Why has Google become 'gambling loyal'?

Just a few years ago, Google opened up Google Play to real-money gambling apps in a limited number of countries, including the UK, Ireland, France, and Brazil. Before then, any app of that kind was totally prohibited for hosting in the official Android app store.

Starting from March 1, the new phase of real-money gambling app legalization in Google Play commences. Google now allows gambling and betting apps to be published in its Google Play Store. Generally, the policy change will have a positive impact on the gambling markets in an additional 15 countries, including English-speaking USA, Canada, Australia, and New Zealand, as well as local markets in Belgium, Colombia, Denmark, Finland, Germany, Japan, Mexico, Norway, Romania, and Spain.

What does Google Play’s approval process of real-money gambling apps look like?

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Developers need to go through an application process to get their gambling apps on Google Play. The application ensures that the developer uploading the app is licensed to run a gambling operation in the country where the app will be sold. Depending on the country the following types of online gambling products are allowed: online casino games, lotteries, sports betting, and daily fantasy sports.

Google Play can allow and ban apps through the Review mechanism and limit users’ access. Gambling apps must comply with all industry laws for each country in which the app is distributed, which means Google will prevent users from accessing online casinos if they are not allowed in a particular country.

Licensed operators who want to distribute their apps legally will face additional requirements. For gambling app developers, the updated Google policy will be even more challenging than government regulations. Apps will be limited only to some of the countries where offline casinos are legal. There are also local ad regulations, requirements to prevent underage users from accessing the apps, compliance with KYC (know your customer), responsible gaming, and jurisdiction claims that will be handled by the operator and app developers.

The other limitations which can make the life of licensed gambling operators even more complicated are: all mobile gambling apps must be distributed in Google Play free of charge, and in-app purchases are prohibited; any money transactions inside apps will be available only via payment processing provided by the gambling operators themselves.

How will the Google Play Store policy affect the gambling market in general?

Any kind of legalization in such markets usually has a beneficial effect. In the near future, it might mean that fewer users will stay on black market gambling platforms, and more of them will prefer playing on officially regulated ones, as in the end it is a question of the safety and security of all parties.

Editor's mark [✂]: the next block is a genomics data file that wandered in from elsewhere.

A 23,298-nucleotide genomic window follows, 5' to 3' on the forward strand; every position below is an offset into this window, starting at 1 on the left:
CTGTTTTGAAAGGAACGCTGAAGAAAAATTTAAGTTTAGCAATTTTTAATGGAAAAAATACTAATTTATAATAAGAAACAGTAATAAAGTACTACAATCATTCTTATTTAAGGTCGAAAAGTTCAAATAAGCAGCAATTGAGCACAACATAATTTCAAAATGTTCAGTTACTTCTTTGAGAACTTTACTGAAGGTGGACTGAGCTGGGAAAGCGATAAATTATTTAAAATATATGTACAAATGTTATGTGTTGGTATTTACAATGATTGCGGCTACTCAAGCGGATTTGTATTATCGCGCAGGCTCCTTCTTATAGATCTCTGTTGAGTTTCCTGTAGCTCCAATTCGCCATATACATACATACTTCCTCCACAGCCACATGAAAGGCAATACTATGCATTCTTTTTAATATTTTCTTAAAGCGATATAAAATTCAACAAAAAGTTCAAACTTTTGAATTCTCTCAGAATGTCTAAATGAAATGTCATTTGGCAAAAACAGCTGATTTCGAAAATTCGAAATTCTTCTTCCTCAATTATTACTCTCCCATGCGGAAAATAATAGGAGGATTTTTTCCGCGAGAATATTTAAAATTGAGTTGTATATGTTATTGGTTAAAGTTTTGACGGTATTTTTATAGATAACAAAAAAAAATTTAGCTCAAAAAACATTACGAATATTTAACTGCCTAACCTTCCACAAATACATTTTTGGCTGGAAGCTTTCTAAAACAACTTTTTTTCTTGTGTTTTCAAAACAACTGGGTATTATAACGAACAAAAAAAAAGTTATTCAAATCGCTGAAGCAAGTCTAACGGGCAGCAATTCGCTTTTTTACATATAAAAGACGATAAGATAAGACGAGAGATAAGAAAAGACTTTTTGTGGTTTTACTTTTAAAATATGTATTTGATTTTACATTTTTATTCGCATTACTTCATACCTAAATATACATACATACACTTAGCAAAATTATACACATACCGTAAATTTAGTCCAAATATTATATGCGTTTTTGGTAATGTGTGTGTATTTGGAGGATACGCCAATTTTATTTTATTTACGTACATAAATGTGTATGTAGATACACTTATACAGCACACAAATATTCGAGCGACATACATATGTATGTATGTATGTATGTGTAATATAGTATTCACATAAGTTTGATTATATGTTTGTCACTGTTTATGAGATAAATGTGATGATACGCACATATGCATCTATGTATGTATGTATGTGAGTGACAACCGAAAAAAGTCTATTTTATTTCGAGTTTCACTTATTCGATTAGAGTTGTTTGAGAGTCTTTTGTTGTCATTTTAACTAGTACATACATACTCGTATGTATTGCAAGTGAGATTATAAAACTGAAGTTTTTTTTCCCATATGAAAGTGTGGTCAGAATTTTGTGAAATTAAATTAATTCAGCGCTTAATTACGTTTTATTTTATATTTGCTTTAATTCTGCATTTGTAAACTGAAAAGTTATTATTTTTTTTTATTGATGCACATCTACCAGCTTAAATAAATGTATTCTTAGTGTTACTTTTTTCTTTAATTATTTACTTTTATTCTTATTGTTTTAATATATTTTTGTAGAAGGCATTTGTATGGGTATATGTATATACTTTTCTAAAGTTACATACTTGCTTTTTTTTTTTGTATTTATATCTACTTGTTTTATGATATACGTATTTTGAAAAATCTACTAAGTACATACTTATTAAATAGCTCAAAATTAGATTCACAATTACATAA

The change in Google Play policies will probably increase gambling operators’ Android app development and distribution initiatives in the new local markets.

Actually, legal gambling operators are interested in official hosting on Google Play because the number of mobile online gamers is growing constantly. And what’s more, increased interest from legal gambling operators reduces the share of the grey and black market. It is expected that by the end of 2022, the share of online gambling taking place in the regulated market in Europe will increase to 80.1 percent. For many countries, there is a new market niche and a main channel to increase traffic, with millennials among them.

Speaking of geographical markets, let’s have a look at the current situation in the United States and Europe.   

In most parts of the United States, mobile casino and poker sites are banned or unregulated, but as sportsbooks become legal, live/in-play smartphone betting apps could become legal, and legal US sports betting might transform Android and iOS gaming apps in the United States. 

The European market is responsible for a share of 57 percent in the mobile gambling market, but with the new app store policies, more European and American players and users from emerging gambling markets (e.g., Colombia and Mexico) will be generating mobile gambling revenue. It is expected that over 50 percent of online gambling market revenue will be coming from mobile users by 2025.

What about the other mobile app distribution platforms?

Apple’s App Store is more democratic in terms of real-money gambling apps, though gambling app advertising is prohibited, and Apple strives to make it more complicated for users to find such apps.

As for the other more or less popular mobile app distribution platforms, including Amazon Appstore, Samsung Galaxy Store, and Huawei AppGallery, most of them state that all real-money gambling apps are completely prohibited for hosting on their platforms. The only exclusion is Samsung Galaxy Store, which allows publishing real-money gambling apps with an 18+ age restriction in South Korea, and the apps must be granted a Game Rating and Administration Committee (GRAC) rating certificate.

Will these changes affect the social casino market?

They might. The major share of social gambling revenue is made in markets where real-money gambling is severely limited. For instance, in 2019, before the regulation updates took place in the US market, North America generated 71 percent of the revenue. This share has been declining.

Regulated markets in the EU, such as in Spain and Germany, are another example of the situation: lawmakers there are discussing the possibility of covert mobile gambling regulation through loot box/in-app purchase monitoring. If that happens, both owners of land-based casinos and mobile gambling app developers will benefit, whereas social casinos will begin to lose their market share.

Image credit: Wpadington / Shutterstock

Dmitry Starostenkov is CEO at Evenbet Gaming

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